Posted by: Rex Boyles | December 31, 2007

” … my close friend, whom I trusted …”

I said, “O LORD, have mercy on me;
       heal me, for I have sinned against you.” 

5 My enemies say of me in malice,
       “When will he die and his name perish?”

 6 Whenever one comes to see me,
       he speaks falsely, while his heart gathers slander;
       then he goes out and spreads it abroad.

 7 All my enemies whisper together against me;
       they imagine the worst for me, saying,

 8 “A vile disease has beset him;
       he will never get up from the place where he lies.”

 9 Even my close friend, whom I trusted,
       he who shared my bread,
       has lifted up his heel against me.
  (Psalm 41:4-9; NIV.)

The statement of sin and the appeal for mercy (v.4) … I have confessed privately – to those I have wronged and to those that know of my wrong. I have also admitted it publicly and will again in order to serve the purpose for which God restored me. So as I write these words, let there be no mistake. I was guilty and in need of mercy.

Not only did I have to face the consequences of my sin, I also experienced the malice – slander – whispers of enemies. But far worse was the betrayal by a friend – a close friend.

We were sitting at lunch, when he said, “I want to be your friend … I want you to be able to tell me anything … everything, BUT … “. He then proceeded to line up opposition against me, attempting to humiliate me … to keep me in my place, a disgraced preacher out of the ministry.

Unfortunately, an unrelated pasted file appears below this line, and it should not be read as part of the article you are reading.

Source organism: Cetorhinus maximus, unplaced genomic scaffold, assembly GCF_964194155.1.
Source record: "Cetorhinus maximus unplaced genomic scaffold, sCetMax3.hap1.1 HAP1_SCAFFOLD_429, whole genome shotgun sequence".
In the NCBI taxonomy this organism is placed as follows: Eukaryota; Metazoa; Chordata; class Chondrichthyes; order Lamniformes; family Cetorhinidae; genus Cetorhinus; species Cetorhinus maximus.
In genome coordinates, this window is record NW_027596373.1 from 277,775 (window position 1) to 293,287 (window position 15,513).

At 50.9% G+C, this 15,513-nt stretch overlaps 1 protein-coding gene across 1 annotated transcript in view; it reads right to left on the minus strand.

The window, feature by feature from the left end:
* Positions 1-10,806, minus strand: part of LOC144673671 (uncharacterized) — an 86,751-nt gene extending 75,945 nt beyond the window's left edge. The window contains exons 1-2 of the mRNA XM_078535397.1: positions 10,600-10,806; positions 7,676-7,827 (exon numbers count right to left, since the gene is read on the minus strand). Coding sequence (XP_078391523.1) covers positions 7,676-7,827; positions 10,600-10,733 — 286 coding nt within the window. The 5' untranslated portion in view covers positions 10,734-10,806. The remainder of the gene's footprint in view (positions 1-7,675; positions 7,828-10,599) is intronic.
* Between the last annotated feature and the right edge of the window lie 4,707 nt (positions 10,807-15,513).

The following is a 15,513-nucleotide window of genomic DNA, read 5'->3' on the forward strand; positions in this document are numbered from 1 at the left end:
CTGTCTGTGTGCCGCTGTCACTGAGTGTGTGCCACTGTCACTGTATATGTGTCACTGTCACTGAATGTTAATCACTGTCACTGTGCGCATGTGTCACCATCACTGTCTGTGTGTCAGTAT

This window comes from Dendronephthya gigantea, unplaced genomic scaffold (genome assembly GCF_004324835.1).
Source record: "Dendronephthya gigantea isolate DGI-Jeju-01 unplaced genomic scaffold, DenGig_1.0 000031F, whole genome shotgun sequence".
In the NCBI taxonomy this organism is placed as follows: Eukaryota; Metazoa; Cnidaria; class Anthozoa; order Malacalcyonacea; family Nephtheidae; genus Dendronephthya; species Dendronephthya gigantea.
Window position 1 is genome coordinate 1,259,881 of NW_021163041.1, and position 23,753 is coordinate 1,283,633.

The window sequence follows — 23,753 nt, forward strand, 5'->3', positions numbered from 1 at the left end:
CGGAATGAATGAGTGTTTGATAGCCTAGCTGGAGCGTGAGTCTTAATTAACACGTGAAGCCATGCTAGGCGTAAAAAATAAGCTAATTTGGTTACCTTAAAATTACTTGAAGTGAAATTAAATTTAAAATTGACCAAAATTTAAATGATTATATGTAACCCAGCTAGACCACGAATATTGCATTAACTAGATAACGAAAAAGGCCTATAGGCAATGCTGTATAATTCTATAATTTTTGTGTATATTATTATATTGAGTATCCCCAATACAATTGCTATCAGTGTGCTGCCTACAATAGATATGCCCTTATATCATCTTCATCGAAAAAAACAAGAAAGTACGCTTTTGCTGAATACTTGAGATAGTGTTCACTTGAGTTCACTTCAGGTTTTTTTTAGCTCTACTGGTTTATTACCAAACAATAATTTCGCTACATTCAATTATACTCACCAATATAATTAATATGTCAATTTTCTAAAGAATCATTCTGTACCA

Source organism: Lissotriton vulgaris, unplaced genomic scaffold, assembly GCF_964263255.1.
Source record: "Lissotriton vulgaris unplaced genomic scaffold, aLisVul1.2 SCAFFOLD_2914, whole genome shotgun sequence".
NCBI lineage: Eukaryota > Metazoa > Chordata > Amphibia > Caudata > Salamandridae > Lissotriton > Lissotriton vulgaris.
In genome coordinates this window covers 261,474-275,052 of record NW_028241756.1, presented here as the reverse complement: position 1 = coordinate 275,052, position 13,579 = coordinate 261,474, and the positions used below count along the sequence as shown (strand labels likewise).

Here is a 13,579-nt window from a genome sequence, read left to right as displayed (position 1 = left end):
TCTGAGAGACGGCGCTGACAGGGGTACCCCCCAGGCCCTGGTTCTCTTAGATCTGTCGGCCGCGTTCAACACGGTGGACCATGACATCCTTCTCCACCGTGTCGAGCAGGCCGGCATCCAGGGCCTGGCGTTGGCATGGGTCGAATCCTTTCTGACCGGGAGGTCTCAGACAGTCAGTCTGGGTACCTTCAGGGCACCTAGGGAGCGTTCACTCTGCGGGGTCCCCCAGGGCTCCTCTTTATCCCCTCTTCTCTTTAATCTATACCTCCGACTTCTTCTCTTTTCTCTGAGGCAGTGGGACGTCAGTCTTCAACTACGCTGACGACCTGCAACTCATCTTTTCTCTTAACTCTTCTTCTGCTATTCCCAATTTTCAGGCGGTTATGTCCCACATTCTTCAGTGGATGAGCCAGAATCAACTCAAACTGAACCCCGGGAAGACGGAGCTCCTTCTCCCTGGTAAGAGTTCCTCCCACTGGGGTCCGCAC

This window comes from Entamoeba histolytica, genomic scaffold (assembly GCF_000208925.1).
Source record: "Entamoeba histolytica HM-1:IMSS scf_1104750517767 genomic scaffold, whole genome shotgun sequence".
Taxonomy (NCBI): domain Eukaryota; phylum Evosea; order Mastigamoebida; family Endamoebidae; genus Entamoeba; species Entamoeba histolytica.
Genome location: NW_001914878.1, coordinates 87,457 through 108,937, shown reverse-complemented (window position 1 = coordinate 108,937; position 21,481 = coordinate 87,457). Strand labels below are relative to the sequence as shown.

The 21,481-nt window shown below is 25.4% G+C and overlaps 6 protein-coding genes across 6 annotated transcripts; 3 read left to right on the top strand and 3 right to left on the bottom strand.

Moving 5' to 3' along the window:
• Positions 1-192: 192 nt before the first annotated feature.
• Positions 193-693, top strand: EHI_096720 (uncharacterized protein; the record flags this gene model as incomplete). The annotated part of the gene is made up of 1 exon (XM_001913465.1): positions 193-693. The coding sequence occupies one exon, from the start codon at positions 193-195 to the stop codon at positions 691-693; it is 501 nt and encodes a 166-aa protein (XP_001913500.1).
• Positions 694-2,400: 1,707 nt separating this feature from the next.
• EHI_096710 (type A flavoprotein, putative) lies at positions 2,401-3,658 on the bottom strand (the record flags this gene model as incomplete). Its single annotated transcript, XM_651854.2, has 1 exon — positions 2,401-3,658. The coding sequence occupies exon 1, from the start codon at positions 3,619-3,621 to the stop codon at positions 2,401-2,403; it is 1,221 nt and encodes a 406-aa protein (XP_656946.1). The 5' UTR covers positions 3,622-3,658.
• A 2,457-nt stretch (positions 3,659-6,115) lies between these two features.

Another such “close” friend chose to write a letter to say, “I have stopped praying for you.”

And yet another time in a meeting with several “close” friends – most of whom wanted only to interrogate me about my sin (5 years after the fact) rather than to rejoice at my repentance … when one “close” friend said, “When I saw you the other day, I didn’t know whether I should shake your hand or not.”

I had confessed my sin to each of these men and to many more. Each of these so-called “close” friends are longtime ministers, preachers, and missionaries. They all preach the grace of God … retelling the parable of the prodigal son. But they chose to stand off from me like the “elder brother” – rather than celebrate my return. These were men I had known for years, and their duplicitous words and actions hurt in ways that I find difficult to describe – “kicked in the gut” – “wind knocked  out of me” – “broke my heart”. (It is important that you know – I understand why they passed by on the other side, and I do not blame them – though I do believe they were unfaithful to their calling as ministers of the grace of God.)

The moral of the story: the consequences of sin go beyond the pending wrath or judgment of God – that can be escaped by His mercy and grace. It opens your life to the slander and gossip of enemies and possible betrayal by close – trusted friends. Avoid such consequences – for your soul’s sake – for your heart’s sake – for your life’s sake. But if you find yourself the victim of your own shamefulness, confess the sin and beg for His mercy … and when enemies and friends assault you, find comfort in the truth that even a man after God’s own heart suffered the same consequences. (Even the innocent One understands how that betrayal feels. John 13:18)


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